Baby Slow stayed in his cradle for most of the first six months or more of his life. It was kind of a deerskin baby-backpack that could be attached to a flat wooden board.
Except at night, when he slept between his parents, Slow didn't spend much time on his back. There were no cribs for Lakota babies. While his mother worked, she could lean the cradleboard on a tree or hang it from a tipi pole. Slow could look straight out -- not up -- so he could be with his people right from the start, learning to be Lakota. He learned it very well.
What kind of diapers did Slow wear?
Slow wore a kind of disposable diaper. His cradle was stuffed with dry moss or animal hair. A little hole at the bottom of the cradle let pee drip out. Slow's mother would wash and oil him and change his moss diaper. He could kick and wiggle then.
After Slow outgrew his cradle, he would wander around with no diaper. In fact, in the summer he wouldn't wear anything at all.
What could Slow see from his cradle?
He watched his mother and the other women scrape buffalo hides with a bone scraper and tan the leather and sew it into robes, clothes, and even new tipis when needed. He watched them cook stew in a bag made from a buffalo's stomach. They put in meat and water and roots and then cooked it by putting hot rocks in. Slow's mother might have had a metal pot if his father had gotten one from a white trader. Slow watched his big sister help the women and play with her doll and toy tipi. He saw the women dig up wild potatoes and onions and he would smell the fresh dirt as they dug. He could see and smell the fire, too. It would be in the middle of the tipi in the winter (the smoke went out a hole in the top) and outside in the summer.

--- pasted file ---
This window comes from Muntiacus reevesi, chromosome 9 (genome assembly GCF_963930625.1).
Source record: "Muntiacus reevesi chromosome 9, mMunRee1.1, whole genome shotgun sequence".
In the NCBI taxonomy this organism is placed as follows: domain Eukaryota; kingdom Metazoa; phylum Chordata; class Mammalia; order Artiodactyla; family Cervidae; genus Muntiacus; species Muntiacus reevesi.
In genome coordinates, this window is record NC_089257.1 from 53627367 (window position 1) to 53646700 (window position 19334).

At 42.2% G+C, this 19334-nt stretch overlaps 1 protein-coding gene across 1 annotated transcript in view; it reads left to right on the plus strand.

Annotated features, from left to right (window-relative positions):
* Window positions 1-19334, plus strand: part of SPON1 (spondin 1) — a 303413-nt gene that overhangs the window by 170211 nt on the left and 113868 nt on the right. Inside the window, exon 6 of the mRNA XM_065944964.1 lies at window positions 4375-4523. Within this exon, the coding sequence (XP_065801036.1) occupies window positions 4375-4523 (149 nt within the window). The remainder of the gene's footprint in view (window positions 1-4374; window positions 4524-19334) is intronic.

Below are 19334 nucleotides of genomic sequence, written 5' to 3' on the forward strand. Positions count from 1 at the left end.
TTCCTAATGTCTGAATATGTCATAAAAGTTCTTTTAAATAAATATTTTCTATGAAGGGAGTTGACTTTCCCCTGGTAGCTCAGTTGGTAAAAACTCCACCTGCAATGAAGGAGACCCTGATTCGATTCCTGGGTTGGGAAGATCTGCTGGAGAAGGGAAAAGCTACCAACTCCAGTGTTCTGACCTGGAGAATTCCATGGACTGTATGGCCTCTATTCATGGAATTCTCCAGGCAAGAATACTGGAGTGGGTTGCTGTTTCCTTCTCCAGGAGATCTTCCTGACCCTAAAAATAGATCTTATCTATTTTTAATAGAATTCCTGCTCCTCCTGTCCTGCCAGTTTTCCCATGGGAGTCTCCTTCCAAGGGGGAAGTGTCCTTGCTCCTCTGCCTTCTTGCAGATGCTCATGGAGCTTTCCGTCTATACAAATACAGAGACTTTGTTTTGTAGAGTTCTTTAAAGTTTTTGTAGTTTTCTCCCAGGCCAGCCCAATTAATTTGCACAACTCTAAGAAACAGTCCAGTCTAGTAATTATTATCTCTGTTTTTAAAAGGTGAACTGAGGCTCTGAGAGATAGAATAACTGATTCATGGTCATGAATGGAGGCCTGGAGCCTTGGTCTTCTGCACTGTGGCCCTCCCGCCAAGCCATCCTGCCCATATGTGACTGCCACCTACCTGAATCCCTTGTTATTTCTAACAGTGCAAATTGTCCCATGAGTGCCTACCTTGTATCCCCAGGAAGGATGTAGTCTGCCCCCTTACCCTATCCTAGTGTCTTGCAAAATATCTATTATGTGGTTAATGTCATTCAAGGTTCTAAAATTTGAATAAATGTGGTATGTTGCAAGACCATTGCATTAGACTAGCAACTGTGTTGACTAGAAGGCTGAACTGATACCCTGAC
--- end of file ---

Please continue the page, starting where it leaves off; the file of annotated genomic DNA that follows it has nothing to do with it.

He could smell the family's best horses tethered close to the tipi at night so enemies couldn't steal them. He'd see his father and uncles and cousins fixing arrows and painting buffalo hides. And dogs running everywhere, and people talking everywhere, and singing sometimes and dancing, before and after a battle or a buffalo hunt. In some camps he could see Lakota hunting lands in all directions, all the way to the horizon.
And he could sleep, if he liked, and pee, and do all the things babies do -- except cry.
Why didn't Lakota babies cry?
Mothers took their children to a safe place during an enemy attack, and a crying baby might tell the enemy where the family was hiding. Mari Sandoz, a little white girl who grew up with Lakota neighbors, once saw a Lakota friend's new baby brother. When the baby started to cry, its mother pinched its nose closed and covered its mouth for a moment and sang very quietly to it. She would do that again anytime the baby cried. Mari thought this was a great idea. (But she didn't try this with her brothers and sisters, and NEITHER SHOULD YOU. A baby can't breathe with its nose and mouth shut.)Don't Know Much About Sitting Bull. Copyright © by Kenneth Davis. Reprinted by permission of HarperCollins Publishers, Inc. All rights reserved. Available now wherever books are sold.